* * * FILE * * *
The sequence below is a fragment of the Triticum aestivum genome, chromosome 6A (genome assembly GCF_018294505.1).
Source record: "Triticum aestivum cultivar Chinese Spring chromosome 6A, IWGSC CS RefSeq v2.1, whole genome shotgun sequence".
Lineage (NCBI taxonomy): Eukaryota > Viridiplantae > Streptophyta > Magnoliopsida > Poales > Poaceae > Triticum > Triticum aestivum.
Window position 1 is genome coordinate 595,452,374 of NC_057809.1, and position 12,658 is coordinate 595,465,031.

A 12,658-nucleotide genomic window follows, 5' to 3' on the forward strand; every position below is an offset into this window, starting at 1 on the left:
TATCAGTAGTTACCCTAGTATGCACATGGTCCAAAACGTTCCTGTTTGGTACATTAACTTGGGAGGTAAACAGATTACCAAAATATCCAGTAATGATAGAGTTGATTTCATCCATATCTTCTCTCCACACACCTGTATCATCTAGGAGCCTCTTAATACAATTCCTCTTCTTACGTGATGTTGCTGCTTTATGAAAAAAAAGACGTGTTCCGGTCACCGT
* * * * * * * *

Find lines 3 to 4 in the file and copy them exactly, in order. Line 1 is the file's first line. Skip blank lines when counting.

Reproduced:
Lineage (NCBI taxonomy): Eukaryota > Viridiplantae > Streptophyta > Magnoliopsida > Poales > Poaceae > Triticum > Triticum aestivum.
Window position 1 is genome coordinate 595,452,374 of NC_057809.1, and position 12,658 is coordinate 595,465,031.